Have any of you blockers of the president’s health care plan ever had a very sick child, and you could not afford a doctor? Try that on for size, and see if it is a comfortable fit. I can assure you, it is not! And I truly hope you never learn it the hard way.

Francena (Nan) Badger

Brookings


For the love of salami!

Editor:

Deli please!

Last week I was visiting a local eating establishment and asked if they had any capicola salami. “What is that?” the young lady replied.

“How about some Genoa, saprasata, how about some good toscano?”

“What is it?” she replied.

It’s Italin salami that is sliced thin for sandwiches. I’ve noticed quite a number of the folks here have never eaten real Italian foods. Will somebody here please open a real Italian deli – please!

Gary Dell’Abate

Harbor


Health care – Canadian style

Editor:

Interesting, isn’t it, that the premier of Labrador and Newfoundland would choose to have his heart surgery performed in the U.S. rather than take his chances on a waiting list in Canada.

So much for his confidence in Canada’s health care system. (See www.darkdaily.com).

An interesting conversation (when) two elderly Canadians, touring the coast, said it’s normal to have a six to eight week wait for a doctor’s appointment and a six to eight month wait for major surgeries. When asked the question about life-threatening surgeries she replied “tough luck.”Any major health problems that arise with her family members, her quote was “We come to America!”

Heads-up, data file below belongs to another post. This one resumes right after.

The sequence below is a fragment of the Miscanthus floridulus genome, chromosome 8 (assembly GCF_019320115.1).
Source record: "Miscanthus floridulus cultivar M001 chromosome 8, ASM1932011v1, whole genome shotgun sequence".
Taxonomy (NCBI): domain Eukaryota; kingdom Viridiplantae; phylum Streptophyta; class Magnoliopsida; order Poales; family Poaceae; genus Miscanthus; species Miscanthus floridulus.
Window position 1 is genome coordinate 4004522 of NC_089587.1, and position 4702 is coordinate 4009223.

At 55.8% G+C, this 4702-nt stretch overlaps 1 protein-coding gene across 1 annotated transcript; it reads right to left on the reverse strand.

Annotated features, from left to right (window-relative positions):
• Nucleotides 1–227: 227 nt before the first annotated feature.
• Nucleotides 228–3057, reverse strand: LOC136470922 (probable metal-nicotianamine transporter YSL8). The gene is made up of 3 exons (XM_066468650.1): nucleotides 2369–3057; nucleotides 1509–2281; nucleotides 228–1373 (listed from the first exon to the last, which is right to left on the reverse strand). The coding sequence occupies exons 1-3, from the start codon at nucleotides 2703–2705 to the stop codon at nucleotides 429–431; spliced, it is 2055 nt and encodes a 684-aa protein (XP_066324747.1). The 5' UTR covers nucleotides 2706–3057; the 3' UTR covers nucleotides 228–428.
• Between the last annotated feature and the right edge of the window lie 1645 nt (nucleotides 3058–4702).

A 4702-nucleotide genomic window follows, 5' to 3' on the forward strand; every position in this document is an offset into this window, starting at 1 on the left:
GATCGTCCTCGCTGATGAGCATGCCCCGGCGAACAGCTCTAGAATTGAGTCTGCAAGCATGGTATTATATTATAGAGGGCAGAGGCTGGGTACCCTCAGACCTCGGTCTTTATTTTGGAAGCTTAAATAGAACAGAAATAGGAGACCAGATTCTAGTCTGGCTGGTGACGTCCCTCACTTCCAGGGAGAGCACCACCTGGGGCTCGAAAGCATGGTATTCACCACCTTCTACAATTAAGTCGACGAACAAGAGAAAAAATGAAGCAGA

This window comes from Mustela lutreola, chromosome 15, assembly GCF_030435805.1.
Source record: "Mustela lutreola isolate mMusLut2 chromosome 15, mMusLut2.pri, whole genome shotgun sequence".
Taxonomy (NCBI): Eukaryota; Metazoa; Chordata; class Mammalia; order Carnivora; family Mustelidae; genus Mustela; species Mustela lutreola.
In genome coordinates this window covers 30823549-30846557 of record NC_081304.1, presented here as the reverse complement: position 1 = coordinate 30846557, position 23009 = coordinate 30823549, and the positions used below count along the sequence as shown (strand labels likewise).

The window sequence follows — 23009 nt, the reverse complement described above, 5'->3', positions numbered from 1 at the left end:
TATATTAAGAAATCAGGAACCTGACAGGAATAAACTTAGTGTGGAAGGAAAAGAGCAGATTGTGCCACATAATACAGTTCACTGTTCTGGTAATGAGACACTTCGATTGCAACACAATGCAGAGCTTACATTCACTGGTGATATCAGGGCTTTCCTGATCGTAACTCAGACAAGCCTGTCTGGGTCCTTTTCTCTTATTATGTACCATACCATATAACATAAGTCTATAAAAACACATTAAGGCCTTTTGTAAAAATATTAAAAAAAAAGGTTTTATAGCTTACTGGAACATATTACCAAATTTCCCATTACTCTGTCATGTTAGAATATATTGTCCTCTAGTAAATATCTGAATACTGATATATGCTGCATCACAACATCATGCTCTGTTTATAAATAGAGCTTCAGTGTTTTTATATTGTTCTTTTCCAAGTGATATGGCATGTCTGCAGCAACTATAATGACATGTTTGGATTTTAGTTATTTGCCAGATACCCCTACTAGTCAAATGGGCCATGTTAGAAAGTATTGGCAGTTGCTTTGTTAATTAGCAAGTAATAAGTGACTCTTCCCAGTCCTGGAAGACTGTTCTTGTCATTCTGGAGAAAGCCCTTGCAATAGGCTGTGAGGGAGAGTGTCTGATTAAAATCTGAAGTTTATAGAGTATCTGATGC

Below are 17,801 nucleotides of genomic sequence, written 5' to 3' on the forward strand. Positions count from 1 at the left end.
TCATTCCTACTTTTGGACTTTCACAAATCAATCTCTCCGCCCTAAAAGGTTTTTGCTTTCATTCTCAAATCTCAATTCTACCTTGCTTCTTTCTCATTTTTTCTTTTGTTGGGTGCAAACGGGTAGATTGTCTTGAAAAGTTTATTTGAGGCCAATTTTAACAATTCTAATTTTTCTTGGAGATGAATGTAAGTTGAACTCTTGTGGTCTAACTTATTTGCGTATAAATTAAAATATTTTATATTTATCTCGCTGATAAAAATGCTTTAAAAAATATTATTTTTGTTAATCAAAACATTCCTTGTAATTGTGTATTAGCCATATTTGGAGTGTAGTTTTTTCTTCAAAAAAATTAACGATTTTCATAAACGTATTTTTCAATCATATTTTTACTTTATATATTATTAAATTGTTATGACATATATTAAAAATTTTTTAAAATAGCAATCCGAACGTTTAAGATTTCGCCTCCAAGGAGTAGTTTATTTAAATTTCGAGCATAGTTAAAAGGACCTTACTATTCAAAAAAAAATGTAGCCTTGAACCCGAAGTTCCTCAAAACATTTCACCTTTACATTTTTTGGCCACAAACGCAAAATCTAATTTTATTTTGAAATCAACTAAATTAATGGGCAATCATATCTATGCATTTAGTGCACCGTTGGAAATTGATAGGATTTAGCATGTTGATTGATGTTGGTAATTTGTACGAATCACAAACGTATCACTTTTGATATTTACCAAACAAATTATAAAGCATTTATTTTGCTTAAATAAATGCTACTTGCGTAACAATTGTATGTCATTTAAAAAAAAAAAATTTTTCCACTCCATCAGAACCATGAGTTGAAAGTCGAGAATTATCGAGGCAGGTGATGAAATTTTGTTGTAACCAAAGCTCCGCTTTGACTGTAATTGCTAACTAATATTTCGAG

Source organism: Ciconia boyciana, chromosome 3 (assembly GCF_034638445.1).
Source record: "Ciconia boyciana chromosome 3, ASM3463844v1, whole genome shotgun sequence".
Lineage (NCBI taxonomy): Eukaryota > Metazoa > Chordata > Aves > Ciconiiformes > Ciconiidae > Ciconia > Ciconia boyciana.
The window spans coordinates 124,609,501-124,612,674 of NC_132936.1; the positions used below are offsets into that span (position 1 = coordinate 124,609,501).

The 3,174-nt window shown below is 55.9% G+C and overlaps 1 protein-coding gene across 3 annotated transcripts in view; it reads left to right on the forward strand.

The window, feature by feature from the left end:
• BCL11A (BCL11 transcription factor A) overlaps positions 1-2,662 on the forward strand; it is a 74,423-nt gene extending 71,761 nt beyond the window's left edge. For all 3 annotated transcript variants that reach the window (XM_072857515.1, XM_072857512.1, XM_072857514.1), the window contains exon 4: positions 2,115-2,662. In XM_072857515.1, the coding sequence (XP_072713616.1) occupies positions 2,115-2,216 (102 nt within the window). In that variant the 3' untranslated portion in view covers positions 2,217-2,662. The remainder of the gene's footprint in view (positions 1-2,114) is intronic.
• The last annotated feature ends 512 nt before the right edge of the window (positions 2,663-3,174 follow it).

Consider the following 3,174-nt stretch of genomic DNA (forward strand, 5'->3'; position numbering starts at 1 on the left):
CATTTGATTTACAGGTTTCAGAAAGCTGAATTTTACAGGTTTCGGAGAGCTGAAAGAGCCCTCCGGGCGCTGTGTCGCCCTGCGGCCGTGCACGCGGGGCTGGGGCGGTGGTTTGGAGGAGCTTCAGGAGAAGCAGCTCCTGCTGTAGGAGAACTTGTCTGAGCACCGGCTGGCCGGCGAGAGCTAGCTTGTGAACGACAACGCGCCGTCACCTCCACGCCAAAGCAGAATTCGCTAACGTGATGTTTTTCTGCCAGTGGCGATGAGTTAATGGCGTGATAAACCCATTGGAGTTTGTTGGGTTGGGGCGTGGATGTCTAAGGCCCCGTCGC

Post health care bill passage: Ready for the question? Where are we going to be able to go?

P.B. Wintersteen

Harbor

 

Adios my fine feathered friend

Editor:

Hello friends – The dog lady here to say hi to our dog fans.

Today my heart is broken. I lost one of (my) friends. As you know my friends are special – most of them have four legs – but this one had only two, and a lot of beautiful feathers.

His name was Amigo and I had the pleasure of his friendship for a long time. You know those of us (who) have had animals in our lives know something that those who don't . They know that if you have had a bad day they will be so glad to see you when you walk in that door. They won't judge you for saying the wrong thing and, in my case, that can be a lot. They won't hold a grudge for a stupid mistake that you may have made. They won't stay mad. They will love you – just for being there. They will always be glad to see you.

So don't rush out the door; pause and give an extra hug to your friend. You will be so glad you did.  I will miss you Amigo, Speedy.

Ede Viale

Brookings


Love, hugs for local groups

Editor:

We at South Coast Humane Society wish to express our sincere gratitude to the beautiful women of the Brookings Emblem Club and Laureate Sigma Beta Sigma Phi. 

Both organizations gifted the shelter with generous donations this month and we appreciate their thinking of us when it came time to pick charitable organizations within the community for donations. The money we received from these two groups was enough to feed all of our shelter animals for over three months. They truly make a difference. Without these wonderful organizations and dedicated people in our area we would cease to exist.

Our love and hugs go out to these groups for helping us with our work.

Audrey Morris,

executive director

South Coast Humane Society

Brookings


Segregate dogs from children

Editor:

 I thought that when Easy Manor Park was cleaned up, the idea was that it would be a safe place for “young mothers to take their kids to play.”

A large part of the design was toddler inspired. What happens when a 120-pound dog is allowed unleashed and knocks down a one-year-old baby. Not all dogs are nice, and not everyone likes them, not all toddlers understand how to approach dogs they don’t know. How bad will we feel when a child grabs a dog too roughly and the dog bites back, not to mention when a couple (of) dogs in the same area decide they don’t like one another and a kid gets injured in the scuffle. Were the shock absorbing mats put in place so that when little doggies fell down, they wouldn’t hurt themselves?